To buy or not to buy?

Have you ever spent money and wish you hadn’t?  Do you look at your bank account/investment account/retirement pot and think ‘there really should be more’?  Science tells us it may not be your fault.  The thing is, our brains only have a certain amount of computing power.  And when it comes to money we are wired to act irrationally.  That’s because when we spend money on something it is impossible for us to analyse rationally all the other things that we could have spent the money on, either today or in the future.  There are literally millions of other things we could have chosen to buy with that money, or we could have not spent it at all in that moment, and spent it on a million other things next week, next year, or next decade.  Confused? It’s called opportunity cost.  When we spend $100 on a new pair of shoes, we don’t have that $100 to spend on something else.  We can use money for so many different things, now and in the future, that it is very hard for us to see what we are giving up when we buy the shoes.  What we need to be able to do is work out how that $100 would give us the most amount of happiness, but the analysis is so complex our brains can’t come to a conclusion.  So what do we do?  We buy the shoes of course.


Opportunity costs hit us in many parts of our life – it is the benefit we could have received if we had taken a different course of action.  If we hadn’t bought the shoes, we could have put the money in our investment account and seen it grow.  Sallie Krawcheck wrote a piece this week about opportunity costs in our career.

Firstly, what is the opportunity cost of NOT asking for the raise?  The pay gap is real and it costs us A LOT over our careers.  I am not going to get into a discussion of why it exists or what we can do to close it, but not asking for a raise when you know you deserve one costs you way more than you think.  Perhaps millions, even many millions (think about what would have happened if you had asked for the raise, got it, and invested it).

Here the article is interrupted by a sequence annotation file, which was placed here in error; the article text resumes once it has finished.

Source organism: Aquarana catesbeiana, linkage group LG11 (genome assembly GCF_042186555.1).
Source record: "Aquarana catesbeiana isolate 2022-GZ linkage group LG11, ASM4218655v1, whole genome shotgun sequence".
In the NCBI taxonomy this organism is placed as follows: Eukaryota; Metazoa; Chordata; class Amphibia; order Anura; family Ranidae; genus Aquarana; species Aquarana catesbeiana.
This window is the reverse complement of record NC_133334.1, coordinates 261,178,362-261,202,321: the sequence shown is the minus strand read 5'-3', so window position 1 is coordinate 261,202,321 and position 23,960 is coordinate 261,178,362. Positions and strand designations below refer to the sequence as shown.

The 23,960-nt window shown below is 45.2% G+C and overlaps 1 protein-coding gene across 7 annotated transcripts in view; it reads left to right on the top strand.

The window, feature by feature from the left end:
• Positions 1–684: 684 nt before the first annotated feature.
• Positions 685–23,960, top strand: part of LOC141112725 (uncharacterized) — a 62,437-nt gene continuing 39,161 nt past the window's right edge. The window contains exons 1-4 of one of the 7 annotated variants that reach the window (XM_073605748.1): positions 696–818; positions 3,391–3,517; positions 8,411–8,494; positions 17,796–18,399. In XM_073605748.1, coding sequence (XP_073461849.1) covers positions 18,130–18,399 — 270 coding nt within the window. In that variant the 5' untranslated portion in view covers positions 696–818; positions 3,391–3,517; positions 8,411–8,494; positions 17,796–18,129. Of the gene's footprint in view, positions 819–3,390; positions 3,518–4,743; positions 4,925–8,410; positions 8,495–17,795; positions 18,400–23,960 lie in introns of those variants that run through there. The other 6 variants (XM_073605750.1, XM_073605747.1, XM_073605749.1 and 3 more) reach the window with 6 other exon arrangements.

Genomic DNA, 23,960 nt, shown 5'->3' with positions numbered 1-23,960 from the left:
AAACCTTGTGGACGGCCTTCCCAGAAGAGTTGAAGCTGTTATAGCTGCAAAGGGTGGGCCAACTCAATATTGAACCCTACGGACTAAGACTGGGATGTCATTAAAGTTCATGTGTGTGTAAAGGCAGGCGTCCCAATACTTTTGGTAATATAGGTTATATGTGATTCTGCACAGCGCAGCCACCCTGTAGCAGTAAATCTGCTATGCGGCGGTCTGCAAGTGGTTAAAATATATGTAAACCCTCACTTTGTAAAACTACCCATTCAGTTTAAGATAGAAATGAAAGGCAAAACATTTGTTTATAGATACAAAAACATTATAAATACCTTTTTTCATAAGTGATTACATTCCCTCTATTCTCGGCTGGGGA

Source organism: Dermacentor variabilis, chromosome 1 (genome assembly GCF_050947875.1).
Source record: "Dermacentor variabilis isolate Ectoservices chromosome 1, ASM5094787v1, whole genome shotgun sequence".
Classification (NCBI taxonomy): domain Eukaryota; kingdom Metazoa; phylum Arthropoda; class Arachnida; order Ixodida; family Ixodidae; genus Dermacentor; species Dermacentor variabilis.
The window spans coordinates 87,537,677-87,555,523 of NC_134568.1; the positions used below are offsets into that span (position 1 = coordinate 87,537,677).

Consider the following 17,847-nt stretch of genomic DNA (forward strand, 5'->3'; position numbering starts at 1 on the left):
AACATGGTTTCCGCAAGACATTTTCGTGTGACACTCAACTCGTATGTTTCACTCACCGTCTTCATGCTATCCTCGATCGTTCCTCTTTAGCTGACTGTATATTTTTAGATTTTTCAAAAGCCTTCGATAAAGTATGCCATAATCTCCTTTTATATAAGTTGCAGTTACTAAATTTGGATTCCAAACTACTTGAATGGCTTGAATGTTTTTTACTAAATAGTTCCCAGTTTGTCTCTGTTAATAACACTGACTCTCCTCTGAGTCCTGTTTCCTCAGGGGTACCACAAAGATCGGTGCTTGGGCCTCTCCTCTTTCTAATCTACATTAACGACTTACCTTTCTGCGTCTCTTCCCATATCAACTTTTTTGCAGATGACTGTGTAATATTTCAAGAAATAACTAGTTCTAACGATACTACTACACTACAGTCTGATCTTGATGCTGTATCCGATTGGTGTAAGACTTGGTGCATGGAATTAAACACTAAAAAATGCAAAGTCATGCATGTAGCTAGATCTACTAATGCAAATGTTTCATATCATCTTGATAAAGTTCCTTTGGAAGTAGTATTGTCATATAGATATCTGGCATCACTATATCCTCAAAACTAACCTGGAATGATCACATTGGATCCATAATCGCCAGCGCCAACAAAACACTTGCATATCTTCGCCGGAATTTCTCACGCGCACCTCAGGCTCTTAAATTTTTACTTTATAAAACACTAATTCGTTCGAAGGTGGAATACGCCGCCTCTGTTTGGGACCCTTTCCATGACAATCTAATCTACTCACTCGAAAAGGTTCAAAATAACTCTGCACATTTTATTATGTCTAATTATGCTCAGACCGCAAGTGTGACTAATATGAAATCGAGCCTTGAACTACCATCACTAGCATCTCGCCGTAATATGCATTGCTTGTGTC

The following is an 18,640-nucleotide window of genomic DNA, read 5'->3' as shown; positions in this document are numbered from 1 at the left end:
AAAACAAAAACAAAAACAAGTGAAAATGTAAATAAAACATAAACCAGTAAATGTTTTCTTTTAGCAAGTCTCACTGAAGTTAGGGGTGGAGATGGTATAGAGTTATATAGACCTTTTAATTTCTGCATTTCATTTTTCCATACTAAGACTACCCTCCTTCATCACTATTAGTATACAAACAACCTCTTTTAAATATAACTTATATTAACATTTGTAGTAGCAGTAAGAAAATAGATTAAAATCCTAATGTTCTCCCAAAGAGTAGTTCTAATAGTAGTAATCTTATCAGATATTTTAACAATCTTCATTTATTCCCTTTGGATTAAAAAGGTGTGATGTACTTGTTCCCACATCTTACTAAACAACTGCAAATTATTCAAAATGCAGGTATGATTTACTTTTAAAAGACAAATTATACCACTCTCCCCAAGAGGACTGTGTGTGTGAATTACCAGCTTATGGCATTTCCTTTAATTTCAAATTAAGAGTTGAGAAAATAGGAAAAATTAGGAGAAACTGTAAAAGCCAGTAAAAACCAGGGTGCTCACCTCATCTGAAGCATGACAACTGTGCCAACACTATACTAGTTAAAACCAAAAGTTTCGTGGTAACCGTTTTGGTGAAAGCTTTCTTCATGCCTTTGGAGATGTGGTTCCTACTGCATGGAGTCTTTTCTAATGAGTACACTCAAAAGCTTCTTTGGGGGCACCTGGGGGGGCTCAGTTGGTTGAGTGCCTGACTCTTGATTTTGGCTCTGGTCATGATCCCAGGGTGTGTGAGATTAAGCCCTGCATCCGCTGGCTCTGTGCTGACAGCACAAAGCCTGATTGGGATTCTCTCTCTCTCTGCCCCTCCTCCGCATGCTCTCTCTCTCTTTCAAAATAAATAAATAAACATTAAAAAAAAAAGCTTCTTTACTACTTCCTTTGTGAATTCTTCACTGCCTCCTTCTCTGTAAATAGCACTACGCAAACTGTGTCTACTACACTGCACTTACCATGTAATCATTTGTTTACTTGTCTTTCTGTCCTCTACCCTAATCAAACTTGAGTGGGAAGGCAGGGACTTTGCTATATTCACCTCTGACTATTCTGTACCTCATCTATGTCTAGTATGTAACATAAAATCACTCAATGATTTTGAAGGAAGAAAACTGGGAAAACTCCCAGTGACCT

What about the opportunity cost of a career break?  I have written about that one before.  It’s huge.

And the one closest to my heart – the opportunity cost of NOT investing.  I know keeping your money in cash feels safe, I know that, I really do.  But it’s not safe because, although the figure in your bank account always looks the same, you are able to buy less and less with your money as each year goes by.  You are not maintaining your purchasing power because things around you are getting more and more expensive (in general) and your money is not growing in line with this inflation.

Let’s put some figures on it.  I love figures.  To take an easy number, let’s say you have $100,000 in cash, over and above what you need in your ‘emergency reserves’ (my advice is always to keep at least six months’ living expenses in cash).  You do nothing with your cash and leave it in the bank earning no interest.  In twenty years’ time, you still have $100,000.  Now here is the interesting part.  If the cost of living over that twenty years has doubled (about what has happened historically), then your money has halved.  It’s worth $50,000.  You still see $100,000, but you can only buy half as much stuff.  What would have happened if you had invested the money and earned a 7% return after inflation?  You would have almost $400,000.  So, $50,000 or almost $400,000.  That’s your opportunity cost over twenty years.

Growing your money is a pretty cool thing to do, but it doesn’t always feel comfortable.  That’s why I love to make the investing experience fun, and not in the least bit scary.  And I do that through knowledge.  When you understand why you are doing what you are doing, you move from fear to confidence.  You feel in control.

Sound good?  Drop me a line and let’s nail that opportunity cost.